MSI uses a tried and trusted formula when it develops a new graphics card, and it has followed it to the letter with the NX6600GT-TD128E. The box is large and impressive and the graphics card itself looks bigger than many other 6600GT models, but that’s an optical illusion as the copper-coloured heatsink is large and covers the graphics chip as well as the memory chips.
Although the heatsink has a conventional fan this too looks larger than it really is as MSI has added a cosmetic clear plastic disc which has no obvious function, although it seems to make the fan sound quite noisy.
Inside the box you get all of the usual bits and pieces such as a DVI to VGA adapter, a manual (which covers the range of MSI graphics cards), a TV-Out cable and an HDTV splitter cable.
You also get a pile of software on fourteen CDs, which is the sort of bundle that we have seen many times before with various MSI motherboards and graphics cards. Ubisoft XIII takes up four of the CDs, Prince of Persia Sands of Time requires two, Uru Ages Beyond Myst is on one CD and there’s a CD of fourteen game demos.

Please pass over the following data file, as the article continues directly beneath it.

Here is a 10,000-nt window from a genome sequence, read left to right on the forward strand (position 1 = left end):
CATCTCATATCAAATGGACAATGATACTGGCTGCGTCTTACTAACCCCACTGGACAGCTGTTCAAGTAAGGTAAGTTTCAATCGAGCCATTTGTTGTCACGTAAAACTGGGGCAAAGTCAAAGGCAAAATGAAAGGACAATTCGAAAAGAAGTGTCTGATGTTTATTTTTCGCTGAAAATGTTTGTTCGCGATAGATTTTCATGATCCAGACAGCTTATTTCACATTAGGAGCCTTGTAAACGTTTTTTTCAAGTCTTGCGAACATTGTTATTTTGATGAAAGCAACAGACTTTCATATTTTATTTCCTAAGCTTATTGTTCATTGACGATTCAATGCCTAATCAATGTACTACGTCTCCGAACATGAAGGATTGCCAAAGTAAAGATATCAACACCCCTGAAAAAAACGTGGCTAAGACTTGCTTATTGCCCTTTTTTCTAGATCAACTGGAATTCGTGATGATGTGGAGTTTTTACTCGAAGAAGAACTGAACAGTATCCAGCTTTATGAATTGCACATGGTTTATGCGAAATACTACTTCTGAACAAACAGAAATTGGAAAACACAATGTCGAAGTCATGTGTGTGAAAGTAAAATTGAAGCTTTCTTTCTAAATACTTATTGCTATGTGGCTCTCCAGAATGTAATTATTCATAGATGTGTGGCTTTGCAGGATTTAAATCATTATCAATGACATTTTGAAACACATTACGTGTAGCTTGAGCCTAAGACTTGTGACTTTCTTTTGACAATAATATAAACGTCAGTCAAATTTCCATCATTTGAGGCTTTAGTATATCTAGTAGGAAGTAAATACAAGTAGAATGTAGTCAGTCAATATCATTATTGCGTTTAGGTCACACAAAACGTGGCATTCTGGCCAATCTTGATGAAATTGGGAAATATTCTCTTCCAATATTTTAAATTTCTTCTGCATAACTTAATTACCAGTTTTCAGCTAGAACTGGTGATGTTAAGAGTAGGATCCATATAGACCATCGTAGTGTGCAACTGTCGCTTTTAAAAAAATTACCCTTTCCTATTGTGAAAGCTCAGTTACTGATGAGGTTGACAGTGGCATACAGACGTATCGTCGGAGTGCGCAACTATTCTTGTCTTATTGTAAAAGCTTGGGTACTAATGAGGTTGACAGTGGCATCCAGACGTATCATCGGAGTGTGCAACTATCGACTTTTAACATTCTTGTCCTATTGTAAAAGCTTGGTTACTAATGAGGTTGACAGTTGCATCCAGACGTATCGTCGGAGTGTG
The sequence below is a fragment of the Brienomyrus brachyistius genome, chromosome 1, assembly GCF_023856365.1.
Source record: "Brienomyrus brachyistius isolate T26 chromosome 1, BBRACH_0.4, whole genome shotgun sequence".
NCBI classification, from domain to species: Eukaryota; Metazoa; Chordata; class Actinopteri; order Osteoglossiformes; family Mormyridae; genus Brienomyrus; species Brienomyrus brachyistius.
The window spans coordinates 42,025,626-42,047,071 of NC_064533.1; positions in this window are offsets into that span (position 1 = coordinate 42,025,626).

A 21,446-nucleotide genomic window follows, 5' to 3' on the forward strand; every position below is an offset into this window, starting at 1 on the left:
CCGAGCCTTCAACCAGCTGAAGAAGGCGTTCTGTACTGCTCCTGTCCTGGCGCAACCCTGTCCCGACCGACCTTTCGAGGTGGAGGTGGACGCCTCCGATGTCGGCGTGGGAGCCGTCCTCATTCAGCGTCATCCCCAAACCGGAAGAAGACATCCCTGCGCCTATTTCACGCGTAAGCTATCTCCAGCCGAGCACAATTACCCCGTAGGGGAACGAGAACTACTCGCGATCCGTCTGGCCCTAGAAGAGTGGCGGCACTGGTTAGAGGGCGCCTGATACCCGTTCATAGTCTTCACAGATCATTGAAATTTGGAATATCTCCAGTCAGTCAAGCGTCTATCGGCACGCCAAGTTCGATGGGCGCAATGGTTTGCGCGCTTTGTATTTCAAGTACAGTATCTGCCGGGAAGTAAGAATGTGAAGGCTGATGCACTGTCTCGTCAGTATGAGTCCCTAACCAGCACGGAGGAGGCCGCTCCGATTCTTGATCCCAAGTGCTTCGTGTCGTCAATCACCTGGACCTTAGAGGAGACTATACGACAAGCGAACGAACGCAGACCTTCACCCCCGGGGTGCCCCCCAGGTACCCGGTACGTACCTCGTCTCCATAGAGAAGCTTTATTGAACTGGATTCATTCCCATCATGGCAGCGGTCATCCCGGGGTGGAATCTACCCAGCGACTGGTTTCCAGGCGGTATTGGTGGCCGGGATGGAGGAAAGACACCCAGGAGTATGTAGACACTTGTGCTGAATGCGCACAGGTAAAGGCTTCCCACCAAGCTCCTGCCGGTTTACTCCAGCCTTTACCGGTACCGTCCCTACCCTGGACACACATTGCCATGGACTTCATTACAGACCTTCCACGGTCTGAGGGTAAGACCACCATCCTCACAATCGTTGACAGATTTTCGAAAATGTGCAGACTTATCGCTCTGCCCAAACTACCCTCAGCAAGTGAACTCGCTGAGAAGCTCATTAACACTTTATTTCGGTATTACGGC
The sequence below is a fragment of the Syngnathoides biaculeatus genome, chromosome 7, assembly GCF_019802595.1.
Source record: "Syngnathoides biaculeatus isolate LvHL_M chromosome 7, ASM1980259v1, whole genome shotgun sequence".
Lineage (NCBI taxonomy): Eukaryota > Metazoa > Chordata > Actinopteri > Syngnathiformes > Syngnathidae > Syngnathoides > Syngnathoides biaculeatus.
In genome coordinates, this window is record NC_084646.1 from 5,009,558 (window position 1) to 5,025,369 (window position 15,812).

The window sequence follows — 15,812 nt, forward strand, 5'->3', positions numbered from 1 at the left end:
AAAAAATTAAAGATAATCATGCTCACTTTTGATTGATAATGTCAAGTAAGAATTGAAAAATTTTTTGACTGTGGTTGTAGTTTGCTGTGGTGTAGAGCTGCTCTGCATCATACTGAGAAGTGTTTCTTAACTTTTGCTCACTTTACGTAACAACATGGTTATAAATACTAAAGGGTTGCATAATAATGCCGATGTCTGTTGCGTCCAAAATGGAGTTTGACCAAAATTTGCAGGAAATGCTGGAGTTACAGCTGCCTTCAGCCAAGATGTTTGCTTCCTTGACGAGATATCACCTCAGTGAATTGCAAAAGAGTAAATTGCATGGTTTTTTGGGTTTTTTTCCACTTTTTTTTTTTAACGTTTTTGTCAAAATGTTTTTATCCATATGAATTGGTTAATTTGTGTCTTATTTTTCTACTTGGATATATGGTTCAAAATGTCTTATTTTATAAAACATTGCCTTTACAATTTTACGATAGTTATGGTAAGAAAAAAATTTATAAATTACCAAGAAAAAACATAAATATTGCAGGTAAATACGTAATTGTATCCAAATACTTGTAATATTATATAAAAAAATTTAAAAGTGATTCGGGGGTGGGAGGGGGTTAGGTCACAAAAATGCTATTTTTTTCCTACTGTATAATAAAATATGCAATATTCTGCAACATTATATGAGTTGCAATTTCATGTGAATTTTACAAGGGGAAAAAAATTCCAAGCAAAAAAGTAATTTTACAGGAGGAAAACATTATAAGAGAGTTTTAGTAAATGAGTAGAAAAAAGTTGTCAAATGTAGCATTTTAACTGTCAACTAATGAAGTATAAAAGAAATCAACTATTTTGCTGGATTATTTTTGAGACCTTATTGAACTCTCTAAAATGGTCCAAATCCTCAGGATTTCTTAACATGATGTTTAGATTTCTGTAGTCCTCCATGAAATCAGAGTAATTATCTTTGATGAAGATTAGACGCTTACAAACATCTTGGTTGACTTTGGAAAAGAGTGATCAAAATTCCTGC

The other six CDs are used for a number of utilities and applications, which are Adobe Photoshop Album, 3D-Album LE, WinDVD Creator Plus, VirtualDrive Pro and RestoreIT! Pro from Farstone, InterVideo WinDVD 5.1, MSI Media Centre Deluxe II and MSI 3D desktop.
We wholeheartedly accept that games and DVD playback software are legitimate inclusions with a gaming graphics card but really can’t say the same about VirtualDrive Pro and RestoreIT! Pro.
As for the card itself, it’s a conventional GeForce 6600GT which is supplied with a core speed of 500MHz, while the 128MB of DDR memory runs at an effective speed of 1GHz. We overclocked the MSI with Coolbits and the speeds rose to 570MHz and 1.14GHz respectively, which is very acceptable and in line with most other decent 6600GT graphics cards on the market.
Out of the box the performance is good enough to play any current game such as Doom 3 or Half Life 2 on high resolution, however you are unlikely to be able to use FSAA without suffering a severe drop in frame rates.
Of course the 6600GT fully supports DirectX 9.0c, but it doesn’t have the sheer power of a £250 GeForce 6800GT or Radeon X850XT, and that’s where we hit a bit of a problem with the MSI. It is essentially a generic GeForce 6600GT for which you pay a premium of £10 or £15, presumably for that huge software package. This makes the buying decision quite easy as you are either prepared to pay the extra or you are not.
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